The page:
Industrial ecology for leverage to let loose less cadmium
by Jesse H. Ausubel, Iddo K. Wernick, Anthony M. Barrett, Paul E. Waggoner
Progress in Industrial Ecology, An International Journal (PIE), Vol. 3, No. 6, 2006

Abstract: Comprehending how humans let toxic cadmium (Cd) loose in their environment demands analysing zinc (Zn) production, the source of most mined Cd. Analysis of unaccounted Cd with the ImPACT identity as a product of population, affluence, intensity of Zn use, and the used fraction of Cd in Zn ore shows that the used fraction exerted the most leverage. A simulation of emission from Zn mining and processing, refinement of Cd and manufacture of its products, and their use, discard, and recycling quantifies opportunities for less unaccounted Cd. Although acting indirectly, recycling Zn has considerable leverage for loosing less Cd into our environment. Making more Cd products last longer and containing exhausted products also helps. Although cutting Cd use and raising recycling lower emission, they increase the unaccounted Cd. This application of industrial ecology supports encompassing a spectrum of impacts lest concentrating on one merely displace harm to another impact.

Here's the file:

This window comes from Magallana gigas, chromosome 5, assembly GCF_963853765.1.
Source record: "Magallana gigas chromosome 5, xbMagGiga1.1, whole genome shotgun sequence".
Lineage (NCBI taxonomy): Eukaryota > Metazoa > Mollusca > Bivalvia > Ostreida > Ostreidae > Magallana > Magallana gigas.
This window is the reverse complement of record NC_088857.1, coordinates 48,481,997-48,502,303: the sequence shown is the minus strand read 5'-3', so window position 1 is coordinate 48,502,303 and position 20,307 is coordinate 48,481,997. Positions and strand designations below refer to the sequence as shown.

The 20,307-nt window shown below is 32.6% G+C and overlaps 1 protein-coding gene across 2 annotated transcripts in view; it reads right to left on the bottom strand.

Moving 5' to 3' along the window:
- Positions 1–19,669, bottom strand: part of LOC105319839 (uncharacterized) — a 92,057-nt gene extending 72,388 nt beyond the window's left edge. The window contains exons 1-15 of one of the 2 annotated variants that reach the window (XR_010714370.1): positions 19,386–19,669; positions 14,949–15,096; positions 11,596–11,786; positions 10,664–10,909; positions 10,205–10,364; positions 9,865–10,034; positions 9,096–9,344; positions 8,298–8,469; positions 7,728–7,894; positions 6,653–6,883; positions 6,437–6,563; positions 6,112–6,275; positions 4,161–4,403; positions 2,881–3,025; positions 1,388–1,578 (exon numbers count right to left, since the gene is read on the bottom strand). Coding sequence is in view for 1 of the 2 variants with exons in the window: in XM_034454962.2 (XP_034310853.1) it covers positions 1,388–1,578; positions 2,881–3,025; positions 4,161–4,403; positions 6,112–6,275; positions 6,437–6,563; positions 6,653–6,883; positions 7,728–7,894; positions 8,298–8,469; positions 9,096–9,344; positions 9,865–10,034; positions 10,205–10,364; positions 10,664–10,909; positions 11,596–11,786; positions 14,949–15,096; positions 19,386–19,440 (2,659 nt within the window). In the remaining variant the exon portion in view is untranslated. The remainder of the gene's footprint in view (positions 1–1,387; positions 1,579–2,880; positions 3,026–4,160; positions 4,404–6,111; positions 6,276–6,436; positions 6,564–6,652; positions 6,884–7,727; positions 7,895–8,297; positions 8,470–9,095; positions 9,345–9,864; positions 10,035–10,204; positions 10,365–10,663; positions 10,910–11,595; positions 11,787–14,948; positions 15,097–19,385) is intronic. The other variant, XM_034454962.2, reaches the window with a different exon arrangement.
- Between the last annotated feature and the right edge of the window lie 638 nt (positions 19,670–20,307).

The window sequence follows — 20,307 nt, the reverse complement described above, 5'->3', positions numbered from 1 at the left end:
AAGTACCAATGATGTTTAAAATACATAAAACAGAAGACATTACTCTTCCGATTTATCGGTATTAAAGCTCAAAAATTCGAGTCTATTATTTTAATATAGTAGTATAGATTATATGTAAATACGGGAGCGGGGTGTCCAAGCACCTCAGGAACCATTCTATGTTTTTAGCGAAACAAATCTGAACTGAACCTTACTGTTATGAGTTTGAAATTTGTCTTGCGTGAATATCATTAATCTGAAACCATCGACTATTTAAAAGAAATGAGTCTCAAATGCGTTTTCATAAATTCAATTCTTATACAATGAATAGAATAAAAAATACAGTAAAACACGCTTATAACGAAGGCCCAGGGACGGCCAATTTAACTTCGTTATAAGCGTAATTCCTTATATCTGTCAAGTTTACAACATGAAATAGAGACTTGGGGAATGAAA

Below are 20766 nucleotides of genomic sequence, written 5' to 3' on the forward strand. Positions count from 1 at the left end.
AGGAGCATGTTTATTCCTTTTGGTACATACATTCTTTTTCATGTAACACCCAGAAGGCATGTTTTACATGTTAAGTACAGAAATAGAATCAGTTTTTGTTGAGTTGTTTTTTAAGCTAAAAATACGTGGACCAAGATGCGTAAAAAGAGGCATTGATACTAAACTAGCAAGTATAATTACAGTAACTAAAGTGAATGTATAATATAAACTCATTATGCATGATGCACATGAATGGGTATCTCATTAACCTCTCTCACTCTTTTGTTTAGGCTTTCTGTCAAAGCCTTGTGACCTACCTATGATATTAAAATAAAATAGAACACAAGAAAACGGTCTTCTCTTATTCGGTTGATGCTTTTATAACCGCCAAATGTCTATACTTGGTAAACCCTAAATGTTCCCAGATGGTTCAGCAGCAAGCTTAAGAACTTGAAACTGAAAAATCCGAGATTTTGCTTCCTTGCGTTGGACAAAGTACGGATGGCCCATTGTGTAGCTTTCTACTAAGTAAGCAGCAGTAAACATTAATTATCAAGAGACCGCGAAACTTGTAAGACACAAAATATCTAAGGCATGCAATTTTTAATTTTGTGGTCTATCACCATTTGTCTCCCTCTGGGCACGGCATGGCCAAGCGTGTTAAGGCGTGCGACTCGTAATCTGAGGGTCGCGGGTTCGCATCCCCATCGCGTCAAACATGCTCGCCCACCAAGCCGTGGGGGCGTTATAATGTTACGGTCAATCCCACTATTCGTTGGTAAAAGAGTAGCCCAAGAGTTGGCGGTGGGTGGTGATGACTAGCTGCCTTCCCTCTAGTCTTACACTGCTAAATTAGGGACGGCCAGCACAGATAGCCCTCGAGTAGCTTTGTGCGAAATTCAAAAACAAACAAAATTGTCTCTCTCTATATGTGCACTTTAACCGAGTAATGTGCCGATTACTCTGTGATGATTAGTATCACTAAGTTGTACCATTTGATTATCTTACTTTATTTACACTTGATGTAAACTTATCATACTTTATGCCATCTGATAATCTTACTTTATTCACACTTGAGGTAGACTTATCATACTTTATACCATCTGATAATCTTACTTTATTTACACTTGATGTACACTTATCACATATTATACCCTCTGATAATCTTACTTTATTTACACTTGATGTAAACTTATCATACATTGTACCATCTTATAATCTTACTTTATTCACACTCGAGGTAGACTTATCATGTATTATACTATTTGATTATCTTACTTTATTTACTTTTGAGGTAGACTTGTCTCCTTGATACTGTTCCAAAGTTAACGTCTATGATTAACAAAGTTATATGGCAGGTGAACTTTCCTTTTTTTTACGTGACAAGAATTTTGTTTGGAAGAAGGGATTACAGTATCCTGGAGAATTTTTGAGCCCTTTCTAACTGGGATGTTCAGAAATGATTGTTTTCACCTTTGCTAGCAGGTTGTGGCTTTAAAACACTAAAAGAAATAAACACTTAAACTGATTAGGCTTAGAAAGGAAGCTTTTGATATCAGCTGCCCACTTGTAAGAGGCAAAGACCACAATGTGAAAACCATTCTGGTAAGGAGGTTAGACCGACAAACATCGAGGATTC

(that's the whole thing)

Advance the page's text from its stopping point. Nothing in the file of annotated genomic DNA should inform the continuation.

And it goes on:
Online publication date: Tue, 13-Mar-2007

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